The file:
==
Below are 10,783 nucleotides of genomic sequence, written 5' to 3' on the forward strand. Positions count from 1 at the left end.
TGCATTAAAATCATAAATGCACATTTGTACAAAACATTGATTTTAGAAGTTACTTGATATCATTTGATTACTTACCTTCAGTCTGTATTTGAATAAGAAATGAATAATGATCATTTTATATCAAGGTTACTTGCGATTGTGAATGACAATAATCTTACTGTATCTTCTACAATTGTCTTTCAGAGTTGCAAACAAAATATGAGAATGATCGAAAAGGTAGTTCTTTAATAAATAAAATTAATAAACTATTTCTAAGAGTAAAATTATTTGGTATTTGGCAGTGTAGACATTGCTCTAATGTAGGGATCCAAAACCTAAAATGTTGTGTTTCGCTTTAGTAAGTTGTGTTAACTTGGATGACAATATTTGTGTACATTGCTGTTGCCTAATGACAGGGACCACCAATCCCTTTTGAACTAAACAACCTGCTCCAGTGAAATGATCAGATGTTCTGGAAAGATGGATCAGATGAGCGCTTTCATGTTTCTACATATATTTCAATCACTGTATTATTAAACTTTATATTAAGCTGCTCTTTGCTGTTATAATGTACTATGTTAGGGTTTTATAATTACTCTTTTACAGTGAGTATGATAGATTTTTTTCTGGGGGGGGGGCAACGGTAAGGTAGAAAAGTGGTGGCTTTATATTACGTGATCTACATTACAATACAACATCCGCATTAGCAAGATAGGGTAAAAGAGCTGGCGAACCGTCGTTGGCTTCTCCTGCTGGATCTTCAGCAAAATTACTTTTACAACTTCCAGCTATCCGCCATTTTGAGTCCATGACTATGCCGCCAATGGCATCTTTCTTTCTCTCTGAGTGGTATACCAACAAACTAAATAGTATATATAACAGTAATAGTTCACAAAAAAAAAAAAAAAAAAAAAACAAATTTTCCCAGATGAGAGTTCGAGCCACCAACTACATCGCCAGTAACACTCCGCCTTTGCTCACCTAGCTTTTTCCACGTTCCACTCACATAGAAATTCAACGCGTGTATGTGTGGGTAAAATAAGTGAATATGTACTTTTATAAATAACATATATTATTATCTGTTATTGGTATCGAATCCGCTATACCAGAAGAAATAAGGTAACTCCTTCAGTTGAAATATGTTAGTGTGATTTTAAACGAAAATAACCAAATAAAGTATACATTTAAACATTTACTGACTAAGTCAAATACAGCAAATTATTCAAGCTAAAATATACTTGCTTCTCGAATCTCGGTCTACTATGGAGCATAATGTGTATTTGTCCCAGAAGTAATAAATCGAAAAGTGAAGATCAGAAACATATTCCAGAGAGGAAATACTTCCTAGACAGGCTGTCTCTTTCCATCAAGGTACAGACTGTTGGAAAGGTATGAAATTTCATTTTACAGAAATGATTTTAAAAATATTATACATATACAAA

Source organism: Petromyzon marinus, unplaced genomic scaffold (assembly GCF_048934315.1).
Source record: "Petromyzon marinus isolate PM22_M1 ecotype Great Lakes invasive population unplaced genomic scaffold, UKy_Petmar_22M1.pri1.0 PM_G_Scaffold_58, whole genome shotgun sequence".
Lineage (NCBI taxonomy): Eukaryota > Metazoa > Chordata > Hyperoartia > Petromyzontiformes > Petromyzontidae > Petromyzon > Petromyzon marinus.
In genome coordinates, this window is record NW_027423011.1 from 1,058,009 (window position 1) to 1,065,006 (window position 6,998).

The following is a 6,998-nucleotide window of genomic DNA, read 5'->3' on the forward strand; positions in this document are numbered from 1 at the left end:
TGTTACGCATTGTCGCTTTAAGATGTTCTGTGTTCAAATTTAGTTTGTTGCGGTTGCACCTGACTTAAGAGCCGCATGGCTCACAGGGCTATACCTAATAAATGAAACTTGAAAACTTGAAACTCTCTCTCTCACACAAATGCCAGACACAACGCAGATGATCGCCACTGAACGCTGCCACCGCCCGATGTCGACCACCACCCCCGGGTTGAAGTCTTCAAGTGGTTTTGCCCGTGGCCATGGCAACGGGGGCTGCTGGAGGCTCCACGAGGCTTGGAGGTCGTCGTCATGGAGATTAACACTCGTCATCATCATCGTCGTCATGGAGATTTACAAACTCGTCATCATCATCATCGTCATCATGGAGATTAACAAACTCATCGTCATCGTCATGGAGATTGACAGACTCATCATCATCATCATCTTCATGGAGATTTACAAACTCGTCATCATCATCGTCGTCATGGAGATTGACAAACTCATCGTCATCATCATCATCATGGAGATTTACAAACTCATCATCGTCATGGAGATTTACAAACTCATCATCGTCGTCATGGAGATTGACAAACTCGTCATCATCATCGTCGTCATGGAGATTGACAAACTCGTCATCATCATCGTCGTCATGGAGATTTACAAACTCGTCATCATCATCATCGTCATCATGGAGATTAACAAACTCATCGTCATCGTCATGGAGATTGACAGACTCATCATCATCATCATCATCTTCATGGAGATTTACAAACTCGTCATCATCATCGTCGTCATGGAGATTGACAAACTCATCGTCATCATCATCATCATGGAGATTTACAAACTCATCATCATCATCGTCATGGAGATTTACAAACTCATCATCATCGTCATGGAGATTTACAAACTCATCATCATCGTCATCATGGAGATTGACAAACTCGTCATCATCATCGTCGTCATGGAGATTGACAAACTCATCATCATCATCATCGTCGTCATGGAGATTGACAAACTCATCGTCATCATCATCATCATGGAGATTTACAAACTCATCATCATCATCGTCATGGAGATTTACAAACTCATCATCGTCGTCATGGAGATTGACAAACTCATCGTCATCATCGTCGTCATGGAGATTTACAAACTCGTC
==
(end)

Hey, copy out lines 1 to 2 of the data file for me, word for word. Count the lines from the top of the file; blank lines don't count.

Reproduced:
Below are 10,783 nucleotides of genomic sequence, written 5' to 3' on the forward strand. Positions count from 1 at the left end.
TGCATTAAAATCATAAATGCACATTTGTACAAAACATTGATTTTAGAAGTTACTTGATATCATTTGATTACTTACCTTCAGTCTGTATTTGAATAAGAAATGAATAATGATCATTTTATATCAAGGTTACTTGCGATTGTGAATGACAATAATCTTACTGTATCTTCTACAATTGTCTTTCAGAGTTGCAAACAAAATATGAGAATGATCGAAAAGGTAGTTCTTTAATAAATAAAATTAATAAACTATTTCTAAGAGTAAAATTATTTGGTATTTGGCAGTGTAGACATTGCTCTAATGTAGGGATCCAAAACCTAAAATGTTGTGTTTCGCTTTAGTAAGTTGTGTTAACTTGGATGACAATATTTGTGTACATTGCTGTTGCCTAATGACAGGGACCACCAATCCCTTTTGAACTAAACAACCTGCTCCAGTGAAATGATCAGATGTTCTGGAAAGATGGATCAGATGAGCGCTTTCATGTTTCTACATATATTTCAATCACTGTATTATTAAACTTTATATTAAGCTGCTCTTTGCTGTTATAATGTACTATGTTAGGGTTTTATAATTACTCTTTTACAGTGAGTATGATAGATTTTTTTCTGGGGGGGGGGCAACGGTAAGGTAGAAAAGTGGTGGCTTTATATTACGTGATCTACATTACAATACAACATCCGCATTAGCAAGATAGGGTAAAAGAGCTGGCGAACCGTCGTTGGCTTCTCCTGCTGGATCTTCAGCAAAATTACTTTTACAACTTCCAGCTATCCGCCATTTTGAGTCCATGACTATGCCGCCAATGGCATCTTTCTTTCTCTCTGAGTGGTATACCAACAAACTAAATAGTATATATAACAGTAATAGTTCACAAAAAAAAAAAAAAAAAAAAAACAAATTTTCCCAGATGAGAGTTCGAGCCACCAACTACATCGCCAGTAACACTCCGCCTTTGCTCACCTAGCTTTTTCCACGTTCCACTCACATAGAAATTCAACGCGTGTATGTGTGGGTAAAATAAGTGAATATGTACTTTTATAAATAACATATATTATTATCTGTTATTGGTATCGAATCCGCTATACCAGAAGAAATAAGGTAACTCCTTCAGTTGAAATATGTTAGTGTGATTTTAAACGAAAATAACCAAATAAAGTATACATTTAAACATTTACTGACTAAGTCAAATACAGCAAATTATTCAAGCTAAAATATACTTGCTTCTCGAATCTCGGTCTACTATGGAGCATAATGTGTATTTGTCCCAGAAGTAATAAATCGAAAAGTGAAGATCAGAAACATATTCCAGAGAGGAAATACTTCCTAGACAGGCTGTCTCTTTCCATCAAGGTACAGACTGTTGGAAAGGTATGAAATTTCATTTTACAGAAATGATTTTAAAAATATTATACATATACAAA